"People should not worry as the authorities and people in the construction business are well aware of the safety requirements," he said.

Gangaramani was the project engineer when the World Trade Centre building was being constructed in Dubai in the late 1970s. "We took all precautions to protect it from earthquake hazards," he said.

The design and construction of all new buildings are in accordance with international building codes and quality standards. He, however, did not approve the heavy use of glass in buildings saying it is a requirement in European countries where people need sunshine.

"We in the Middle East have plenty of sunshine, thus the use of glass in buildings should not be more than 30 per cent," he said.

The construction sector is divided on the safety aspect of glass buildings.

Dr Fadhil N. Sadooni, Chairman of the Geology Department at UAE University, said the risk of earthquakes is slightly higher in the northern and eastern parts of the emirates because of their proximity to the Iranian fault line.

The risk associated with infrastructure damage also increases in the area as terrain is rocky, unlike sand like in other parts of the country.

He also called for a national seismic monitoring network in the country, saying it is the need of the hour.

The world has not yet succeeded in developing a system to predict earthquakes, but continuous monitoring of seismic activity helps in preventing large-scale destruction and preparing plans to deal with emergency situations.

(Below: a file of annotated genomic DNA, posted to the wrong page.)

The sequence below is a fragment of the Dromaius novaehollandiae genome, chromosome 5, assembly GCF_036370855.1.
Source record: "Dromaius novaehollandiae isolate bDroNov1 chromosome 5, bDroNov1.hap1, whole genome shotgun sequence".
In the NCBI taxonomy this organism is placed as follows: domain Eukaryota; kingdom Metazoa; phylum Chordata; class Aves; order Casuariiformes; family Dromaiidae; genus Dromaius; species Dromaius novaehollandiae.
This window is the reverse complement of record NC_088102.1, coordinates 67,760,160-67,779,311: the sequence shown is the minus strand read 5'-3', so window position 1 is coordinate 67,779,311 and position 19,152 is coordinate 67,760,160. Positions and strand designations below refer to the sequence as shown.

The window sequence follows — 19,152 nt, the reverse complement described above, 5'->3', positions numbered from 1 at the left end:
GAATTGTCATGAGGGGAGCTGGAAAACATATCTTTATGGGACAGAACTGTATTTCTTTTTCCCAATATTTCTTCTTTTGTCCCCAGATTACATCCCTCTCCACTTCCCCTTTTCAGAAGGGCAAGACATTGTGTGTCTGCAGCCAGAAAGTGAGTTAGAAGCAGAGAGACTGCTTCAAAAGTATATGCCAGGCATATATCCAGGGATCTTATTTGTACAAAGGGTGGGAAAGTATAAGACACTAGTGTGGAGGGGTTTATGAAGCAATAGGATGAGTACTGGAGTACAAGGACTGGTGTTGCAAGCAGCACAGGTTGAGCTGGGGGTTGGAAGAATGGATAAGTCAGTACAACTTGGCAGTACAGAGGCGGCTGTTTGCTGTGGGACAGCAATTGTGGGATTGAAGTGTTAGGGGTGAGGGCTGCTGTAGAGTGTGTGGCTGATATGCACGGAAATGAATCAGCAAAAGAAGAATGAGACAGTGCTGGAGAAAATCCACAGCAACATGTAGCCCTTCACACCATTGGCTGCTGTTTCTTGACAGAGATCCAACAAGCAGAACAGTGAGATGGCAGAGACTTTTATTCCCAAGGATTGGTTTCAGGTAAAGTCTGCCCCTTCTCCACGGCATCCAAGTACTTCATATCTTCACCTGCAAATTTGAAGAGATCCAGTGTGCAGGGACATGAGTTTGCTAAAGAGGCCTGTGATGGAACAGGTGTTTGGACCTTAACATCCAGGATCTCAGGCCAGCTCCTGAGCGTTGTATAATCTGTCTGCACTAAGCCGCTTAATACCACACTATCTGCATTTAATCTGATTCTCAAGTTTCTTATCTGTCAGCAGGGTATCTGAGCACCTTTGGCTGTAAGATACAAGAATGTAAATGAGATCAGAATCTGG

Remembering Sunday

Residents recalled what they were doing when the tremors were felt on Sunday.

Nilang Shah, who works in Bur Dubai, said: "My office is next to my home. The first thing I did was to telephone my wife and ask her to get out of our residential building when word spread about the tremor."

Pushpa Jaleel, a regional and underwriting manger in Bur Dubai, said she felt a bit dizzy. "The entire 15th floor where our office is located was trembling."

Anvi Shah, a housewife who lives in Bur Dubai, said that she felt herself swaying sideways.

"It was all of a sudden and lasted for five seconds. As I was trying to figure out what exactly was going on I got a call from my husband who asked me to get out of the building as soon as possible. I picked up my four-year-old and rushed out of the building and was quite shocked to find panic-stricken faces," she said.

An employee at an office building in Shindagah area said as soon as the tremors were felt, they were told to evacuate his five-storey building.

"The first time I felt the shakes, I was on the top floor. I thought it was only a gust of wind, as only the blinds were moving. It happened about twice in a minute. I felt slightly strange, and didn't know what was happening," he said.

"There was a bit of a commotion in the building, but in my section I didn't feel anything. Certain parts of the building felt it more than others, which moved a lot more. People also heard a thundering sound coming down the stairs."